Common Kids Dental Issues…
Caries, or tooth decay, is a preventable disease. While caries might not endanger your life, it may negatively impact your quality of life.
When your teeth and gums are consistently exposed to large amounts of starches and sugars, acids may form that begin to eat away at tooth enamel. Carbohydrate-rich foods such as candy, cookies, soft drinks and even fruit juices leave deposits on your teeth. Those deposits bond with the bacteria that normally survive in your mouth and form plaque. The combination of deposits and plaque forms acids that can damage the mineral structure of teeth, with tooth decay resulting.
Grinding Teeth (Bruxism)
Parents are often concerned about their child who grinds their teeth at night. Often the first indication is the noise created by the child grinding on their teeth during their sleep. Or the parent may notice wear (teeth getting shorter) to the dentition. One theory as to the cause involves a psychological component. Stress due to a new environment, divorce, changes at school; etc. can influence a child to grind their teeth. Another theory relates to pressure in the inner ear at night. If there are pressure changes (like in an airplane during take-off and landing, when people are chewing gum, etc. to equalize pressure) the child will grind by moving his jaw to relieve this pressure.
Most of the cases of pediatric bruxism do not require any treatment. If excessive wear of the teeth (attrition) is present, then a mouth guard (night guard) may be indicated. The negatives to a mouth guard are the possibility of choking if the appliance becomes dislodged during sleep and it may interfere with growth of the jaw. The positive is obvious by preventing wear to the primary dentition.
The good news is most children will eventually outgrow bruxism. The grinding decreases between the ages of 6-9 and children tend to stop grinding between ages 9-12. If you suspect bruxism, discuss this with your pediatric dentist.
Your teeth expand and contract in reaction to changes in temperature. Hot and cold food and beverages can cause pain or irritation to people with sensitive teeth. Over time, tooth enamel can become warn down, gums may recede or teeth may develop microscopic cracks, exposing the interior of the tooth and irritating nerve endings. Just breathing cold air can be painful for those with extremely sensitive teeth.
Gum, or periodontal, disease can cause inflammation, tooth loss and bone damage. Gum disease begins with a sticky film of bacteria called plaque. Gums in the early stage of disease, or gingivitis, can bleed easily and become red and swollen. As the disease progresses to periodontitis, teeth may fall out or need to be removed by a dentist. Gum disease is highly preventable and can usually be avoided by daily brushing and flowing. One indicator of gum disease is consistent bad breath or a bad taste in the mouth.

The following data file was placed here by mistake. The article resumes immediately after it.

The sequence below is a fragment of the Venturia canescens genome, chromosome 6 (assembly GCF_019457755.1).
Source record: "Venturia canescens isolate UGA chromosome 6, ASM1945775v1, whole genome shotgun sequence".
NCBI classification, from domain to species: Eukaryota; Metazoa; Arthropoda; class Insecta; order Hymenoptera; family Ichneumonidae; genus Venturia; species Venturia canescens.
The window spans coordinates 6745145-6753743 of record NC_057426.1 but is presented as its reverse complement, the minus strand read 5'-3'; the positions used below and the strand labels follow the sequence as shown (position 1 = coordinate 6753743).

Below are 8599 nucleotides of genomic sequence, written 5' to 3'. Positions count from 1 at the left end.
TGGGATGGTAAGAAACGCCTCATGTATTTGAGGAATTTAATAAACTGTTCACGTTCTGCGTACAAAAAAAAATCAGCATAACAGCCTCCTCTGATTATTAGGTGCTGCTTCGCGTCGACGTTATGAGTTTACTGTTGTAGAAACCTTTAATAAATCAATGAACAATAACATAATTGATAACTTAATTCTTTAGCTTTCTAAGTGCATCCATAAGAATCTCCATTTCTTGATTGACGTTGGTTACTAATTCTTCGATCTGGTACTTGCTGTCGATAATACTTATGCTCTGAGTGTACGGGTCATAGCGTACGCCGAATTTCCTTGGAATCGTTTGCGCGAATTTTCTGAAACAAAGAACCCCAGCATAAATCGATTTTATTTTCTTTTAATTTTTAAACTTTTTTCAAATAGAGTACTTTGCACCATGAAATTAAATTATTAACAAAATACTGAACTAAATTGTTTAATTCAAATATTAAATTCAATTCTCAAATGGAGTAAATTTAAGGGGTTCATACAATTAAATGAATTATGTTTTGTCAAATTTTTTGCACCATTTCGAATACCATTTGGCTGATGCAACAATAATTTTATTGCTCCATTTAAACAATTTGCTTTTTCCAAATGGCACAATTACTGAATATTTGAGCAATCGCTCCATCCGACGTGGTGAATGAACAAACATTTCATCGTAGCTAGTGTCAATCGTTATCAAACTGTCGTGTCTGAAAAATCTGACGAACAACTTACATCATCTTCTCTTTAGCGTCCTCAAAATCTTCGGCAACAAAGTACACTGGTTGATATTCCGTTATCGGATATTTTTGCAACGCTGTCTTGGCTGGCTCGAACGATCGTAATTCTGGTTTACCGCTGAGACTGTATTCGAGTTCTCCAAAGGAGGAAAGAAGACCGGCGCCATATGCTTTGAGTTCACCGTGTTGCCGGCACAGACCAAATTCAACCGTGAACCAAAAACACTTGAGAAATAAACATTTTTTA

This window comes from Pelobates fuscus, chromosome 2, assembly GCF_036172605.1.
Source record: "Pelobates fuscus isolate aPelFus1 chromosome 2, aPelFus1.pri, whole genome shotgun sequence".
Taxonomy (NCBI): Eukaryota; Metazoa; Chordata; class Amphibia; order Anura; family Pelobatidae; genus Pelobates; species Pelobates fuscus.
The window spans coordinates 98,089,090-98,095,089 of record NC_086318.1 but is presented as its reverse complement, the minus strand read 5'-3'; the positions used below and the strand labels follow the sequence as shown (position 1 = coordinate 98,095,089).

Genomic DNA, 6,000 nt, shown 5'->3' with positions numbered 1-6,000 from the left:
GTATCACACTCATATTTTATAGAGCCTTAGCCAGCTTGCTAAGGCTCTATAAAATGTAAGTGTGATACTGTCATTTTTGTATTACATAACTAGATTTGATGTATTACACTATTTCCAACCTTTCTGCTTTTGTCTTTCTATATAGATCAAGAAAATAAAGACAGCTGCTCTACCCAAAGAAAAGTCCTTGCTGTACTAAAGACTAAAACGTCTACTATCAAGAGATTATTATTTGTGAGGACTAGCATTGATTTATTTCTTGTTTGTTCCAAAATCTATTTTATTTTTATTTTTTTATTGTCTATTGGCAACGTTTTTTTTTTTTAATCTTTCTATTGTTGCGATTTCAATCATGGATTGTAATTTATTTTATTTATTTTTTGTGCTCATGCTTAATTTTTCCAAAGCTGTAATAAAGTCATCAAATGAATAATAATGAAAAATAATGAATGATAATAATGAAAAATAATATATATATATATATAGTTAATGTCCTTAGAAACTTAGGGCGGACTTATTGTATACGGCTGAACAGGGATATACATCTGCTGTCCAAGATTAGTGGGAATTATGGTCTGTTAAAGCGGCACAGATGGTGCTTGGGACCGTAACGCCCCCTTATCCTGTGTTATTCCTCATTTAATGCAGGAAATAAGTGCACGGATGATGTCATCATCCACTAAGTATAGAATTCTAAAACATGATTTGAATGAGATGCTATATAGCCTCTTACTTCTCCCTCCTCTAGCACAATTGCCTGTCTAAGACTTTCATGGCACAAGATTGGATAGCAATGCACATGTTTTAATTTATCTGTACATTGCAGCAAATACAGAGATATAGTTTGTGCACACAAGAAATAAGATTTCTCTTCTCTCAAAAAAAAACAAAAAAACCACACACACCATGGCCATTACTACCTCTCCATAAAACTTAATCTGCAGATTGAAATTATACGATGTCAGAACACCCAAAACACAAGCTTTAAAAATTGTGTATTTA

Bad Breath (Halitosis)
Daily brushing and flossing helps to prevent the buildup of food particles, plaque and bacteria in your mouth. Food particles left in the mouth deteriorate and cause bad breath. While certain foods, such as garlic or anchovies, may create temporary bad breath, consistent bad breath may be a sign of gum disease or another dental problem.
Canker sores (aphthous ulcers) are small sores inside the mouth that often recur. Generally lasting one or two weeks, the duration of canker sores can be reduced by the use of antimicrobial mouthwashes or topical agents. The canker sore has a white or gray base surrounded by red border.
Sucking is a natural reflex that relaxes and comforts babies and toddlers. Children usually cease thumb sucking when the permanent front teeth are ready to erupt. Typically, children stop between the ages of 2 and 4 years. Thumb sucking that persists beyond the eruption of primary teeth can cause improper growth of the mouth and misalignment of the teeth. If you notice prolonged and/or vigorous thumb sucking behavior in your child, talk to their dentist.
Here are some ways to help your child outgrow thumb sucking:
-Don’t scold a child when they exhibit thumb sucking behavior; instead, praise them when they don’t thumb suck.
-Focus on eliminating the cause of anxiety – thumb sucking is a comfort device that helps children cope with stress or discomfort.
-Praise them when they refrain from the habit during difficult periods.
-Place a bandage on the thumb or a sock on their hand at night.
A bite that does not meet properly (a malocclusion) can be inherited, or some types may be acquired. Some causes of malocclusion include missing or extra teeth, crowded teeth or misaligned jaws. Accidents or developmental issues, such as finger or thumb sucking over an extended period of time, may cause malocclusions.
Visit: MyChildrensTeeth.org for more information about Pediatric Dentistry.
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